How Much Influence Should Developers Have Over the Tools They Use?

Overview

Excellent software has been produced by development teams that had total control over what tools they used and also by teams that had their tools mandated by management.  On the other hand, poor software has also been delivered by both approaches.

Here are some thoughts to consider as you decide how your tooling choices are made.


Pro’s

Development teams are more autonomous and have more tool choice

  • The team becomes more invested in the process of building code.
  • The more invested your teams are, the better their product should be.
  • This reduces the need for a systems administration team and the number of employees in it.

The teams are less autonomous and have less tool choice

  • Fewer tools to rely on for producing output means there is less variance to consider in effort projections
  • Fewer pockets of tooling knowledge reduces knowledge fracturing
  • Less license sprawl reduces cost
  • Teams that use the same tools can cross-pollinate the lessons they learn

Con’s

Development teams are more autonomous and have more tool choice

  • Tool sprawl, which leads to consolidated pockets of tool-centric knowledge and devalues remediation groups such as SRE’s.
  • Lack of standardization in the development process, which leads to difficult deconstruction when remediation is done by groups not involved with the initial development process.
  • An individual developer becomes a chokepoint, should they become unavailable.

The teams are less autonomous and have less tools choice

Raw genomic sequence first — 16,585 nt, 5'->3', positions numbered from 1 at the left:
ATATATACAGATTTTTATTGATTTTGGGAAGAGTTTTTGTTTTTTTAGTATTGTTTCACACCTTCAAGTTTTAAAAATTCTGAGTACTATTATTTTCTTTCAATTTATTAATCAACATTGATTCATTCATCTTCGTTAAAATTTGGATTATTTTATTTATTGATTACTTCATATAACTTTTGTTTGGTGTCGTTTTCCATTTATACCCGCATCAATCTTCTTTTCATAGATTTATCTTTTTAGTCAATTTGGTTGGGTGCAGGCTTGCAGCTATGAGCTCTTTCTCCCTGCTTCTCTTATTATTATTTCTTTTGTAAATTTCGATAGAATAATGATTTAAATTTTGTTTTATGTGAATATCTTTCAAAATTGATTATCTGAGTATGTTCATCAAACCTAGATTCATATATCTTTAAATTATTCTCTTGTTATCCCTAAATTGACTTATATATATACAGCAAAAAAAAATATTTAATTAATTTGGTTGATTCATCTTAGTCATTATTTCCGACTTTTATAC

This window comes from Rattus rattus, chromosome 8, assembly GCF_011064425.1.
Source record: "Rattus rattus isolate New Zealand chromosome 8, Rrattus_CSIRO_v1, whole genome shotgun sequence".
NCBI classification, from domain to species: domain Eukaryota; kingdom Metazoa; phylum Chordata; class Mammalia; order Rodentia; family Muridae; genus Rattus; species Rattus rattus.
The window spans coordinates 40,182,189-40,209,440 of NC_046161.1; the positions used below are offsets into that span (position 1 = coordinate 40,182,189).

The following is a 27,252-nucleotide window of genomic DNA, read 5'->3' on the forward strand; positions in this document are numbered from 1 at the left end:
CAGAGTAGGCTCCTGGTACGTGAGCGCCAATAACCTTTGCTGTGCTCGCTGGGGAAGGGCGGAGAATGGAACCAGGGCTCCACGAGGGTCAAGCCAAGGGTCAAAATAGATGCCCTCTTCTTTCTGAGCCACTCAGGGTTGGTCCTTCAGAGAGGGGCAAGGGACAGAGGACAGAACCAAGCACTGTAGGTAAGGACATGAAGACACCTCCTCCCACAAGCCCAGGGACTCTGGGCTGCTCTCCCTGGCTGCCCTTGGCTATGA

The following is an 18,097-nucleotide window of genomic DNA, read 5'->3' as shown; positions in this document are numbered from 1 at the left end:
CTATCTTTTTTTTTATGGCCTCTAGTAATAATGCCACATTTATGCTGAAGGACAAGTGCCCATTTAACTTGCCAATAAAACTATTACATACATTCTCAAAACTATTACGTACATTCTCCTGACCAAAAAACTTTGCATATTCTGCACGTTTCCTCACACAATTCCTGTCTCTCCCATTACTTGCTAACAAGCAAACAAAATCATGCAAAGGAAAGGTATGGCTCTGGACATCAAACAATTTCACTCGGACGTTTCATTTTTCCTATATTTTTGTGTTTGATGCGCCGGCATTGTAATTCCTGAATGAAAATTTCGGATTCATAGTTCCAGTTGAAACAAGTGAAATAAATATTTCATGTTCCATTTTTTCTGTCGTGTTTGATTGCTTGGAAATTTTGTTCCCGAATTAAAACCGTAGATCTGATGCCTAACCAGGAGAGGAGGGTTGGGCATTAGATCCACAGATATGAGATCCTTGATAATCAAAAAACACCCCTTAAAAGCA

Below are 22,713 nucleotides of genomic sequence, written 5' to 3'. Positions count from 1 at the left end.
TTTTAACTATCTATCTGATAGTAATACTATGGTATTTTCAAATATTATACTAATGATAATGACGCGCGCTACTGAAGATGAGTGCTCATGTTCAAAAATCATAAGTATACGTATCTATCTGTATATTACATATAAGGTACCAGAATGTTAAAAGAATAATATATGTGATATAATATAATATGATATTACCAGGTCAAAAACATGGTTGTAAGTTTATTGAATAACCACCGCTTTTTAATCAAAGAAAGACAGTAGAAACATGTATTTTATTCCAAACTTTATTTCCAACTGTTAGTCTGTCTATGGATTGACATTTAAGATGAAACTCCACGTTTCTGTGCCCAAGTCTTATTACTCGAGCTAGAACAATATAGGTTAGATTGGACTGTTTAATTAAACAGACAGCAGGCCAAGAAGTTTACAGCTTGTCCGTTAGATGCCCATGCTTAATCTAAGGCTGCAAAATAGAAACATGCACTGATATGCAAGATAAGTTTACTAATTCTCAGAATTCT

• There may be better tools to use.
  • Your team may feel de-valued and become disinterested

Additional Influencers and Considerations

Who is responsible for the maintenance of the code, the Site Reliability Engineer’s or development team?

The team responsible for the viability of the tools should have influence.

Who pays for the tool and its administrative upkeep?

The group fiscally responsible for the tool should have influence.

How well does a particular tool integrate with your existing tooling ecosystem?

Tools that integrate easier and better should carry more weight than those that don’t.

Does a tool have a killer feature that your team MUST have?

This should be considered and weighted appropriately.

How comfortable are you with staff turnover?

If you have a well-defined requisition that is easily filled, then you’re in a position to accommodate a higher turnover rate than if you are trying to replace a specialist.  In other words, let specialists have more influence than less specialized roles.


The easier it is to collect the data required for your quality and delivery KPI’s, the less time is spent on normalization; which reduces your data’s time to market.

Normalization efforts are typically a highly manual effort.  Reducing the amount of manual intervention increases the accuracy of your governance metrics.

By applying control at the point you perform evaluations, the maximum opportunity is provided for individual tool choice.

A happy developer makes useful software and happy users.  We don’t want your engineers feeling like Bill Parcells.

There will be a proper balance of accuracy, time to market, and staffing for your situation.


Written by Steve McGinley